Richard Stopol, the executive director of New York City Outward Bound, said that 87 percent of the Bronx students who participated in the North Carolina program either had graduated from school or were still attending, compared with an overall graduation rate of less than 40 percent at the school. Half the participants have gone to college, he said. Reading levels rise more than half a grade, and math scores rise even more.

The Brooklyn teen-agers were recruited last spring from ninth- and tenth-graders who scored in the bottom third of their class in literacy tests. More than two dozen were invited to try a three-day hike in the Catskills in May, but only 12 took up the offer. Now nine remained.

The transition to wilderness from urban life was made slowly. Back in June, they practiced climbing on an artificial cliff built by Outward Bound at Floyd Bennett Field in Brooklyn, bought a book apiece to read during the program, and visited a journalist to learn about writing -- all as part of the curriculum.

But soon they were deep in the woods, cut off from friends and family and forced to form relationships with their instructors and, especially, each other (most students had been only passing acquaintances). They had to learn to work together to do what might have seemed simple -- like taking a 26-foot, 360-pound canoe from the top of a van.

"Tall people to the front," was the call that day as two of the canoes were lowered and carried to the Hudson River. Then the students had to paddle in synchrony to gather enough power to move the big white and red craft.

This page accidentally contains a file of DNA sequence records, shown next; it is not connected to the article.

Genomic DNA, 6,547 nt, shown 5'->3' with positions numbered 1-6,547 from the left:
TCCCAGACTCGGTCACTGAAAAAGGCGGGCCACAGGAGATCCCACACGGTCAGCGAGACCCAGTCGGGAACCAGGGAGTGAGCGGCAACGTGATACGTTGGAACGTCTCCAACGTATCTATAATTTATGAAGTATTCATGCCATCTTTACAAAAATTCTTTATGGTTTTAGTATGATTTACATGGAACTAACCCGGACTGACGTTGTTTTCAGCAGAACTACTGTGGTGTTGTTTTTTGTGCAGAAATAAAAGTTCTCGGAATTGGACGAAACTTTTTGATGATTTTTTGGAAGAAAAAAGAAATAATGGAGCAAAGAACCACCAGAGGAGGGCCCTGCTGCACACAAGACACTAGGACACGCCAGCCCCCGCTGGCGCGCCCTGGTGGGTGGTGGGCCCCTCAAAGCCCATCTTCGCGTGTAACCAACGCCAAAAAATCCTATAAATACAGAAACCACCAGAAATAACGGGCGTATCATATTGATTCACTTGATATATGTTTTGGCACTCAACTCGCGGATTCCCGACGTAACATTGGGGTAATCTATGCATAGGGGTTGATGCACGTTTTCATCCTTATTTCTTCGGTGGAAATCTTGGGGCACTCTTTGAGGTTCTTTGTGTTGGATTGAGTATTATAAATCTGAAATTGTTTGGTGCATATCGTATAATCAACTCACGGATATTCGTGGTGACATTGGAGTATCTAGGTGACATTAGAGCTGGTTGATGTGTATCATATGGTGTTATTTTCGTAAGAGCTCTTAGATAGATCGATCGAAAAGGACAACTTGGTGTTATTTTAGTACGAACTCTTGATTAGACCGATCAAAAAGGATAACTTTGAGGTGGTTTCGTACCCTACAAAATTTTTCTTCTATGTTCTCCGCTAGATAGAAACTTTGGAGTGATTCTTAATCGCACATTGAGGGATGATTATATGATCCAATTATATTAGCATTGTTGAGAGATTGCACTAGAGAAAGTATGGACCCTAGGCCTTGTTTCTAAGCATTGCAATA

Almost all the participants are bright but, in the guarded parlance of Paola Vita, the Outward Bound education specialist who designed the program, have "social issues."

The students who hang on until August 2 will obtain credits in science, language arts and physical education, said Rosibel Nejia, 20, an intern instructor. The demands of cooking and eating bland meals, breaking camp, making camp, carrying canoes, filling journals and doing other chores gave the teen-agers little time to think about home, she said. But they did anyway.

"It's hard not to want to go back to the Brooklyn life -- the friends, the food, and the hanging out," Ms. Nejia said. But the fruits of the program were already becoming evident, she added.

Little acts of independence could build into something larger. Stanford Mentore, 14, a painfully shy boy, approached Ms. Nejia with a camera and a roll of film. "Can you load this for me?" he asked.

She did, but then said, "Now you want to try it?" He took the camera, took out the film, and replicated the process.

Success could be measured in increments. Ricardo Philibert, 15, a small, stocky boy, refused to do the morning jog, even when Ms. Nejia pleaded with him to race her. Finally, Kimesha Medley, 14, another student, ran over and said she would race Ms. Nejia. Ricardo, stung by the jab to his pride, began to sprint.

In the classic Outward Bound exercise, each student will spend a day, a night and the next day alone in the woods with a tent and the bare essentials, at least a mile from any other camper.

But they are not yet fixating on it, because there is still much to accomplish first. Back down at the Hudson River, they raised the heavy canoes in unison and hauled them down a grassy bank and over a ledge into the river.

In the baking afternoon sun, they dipped their paddles in the water and began to pull away from shore and head south.

Copyright 1997 The New York Times Company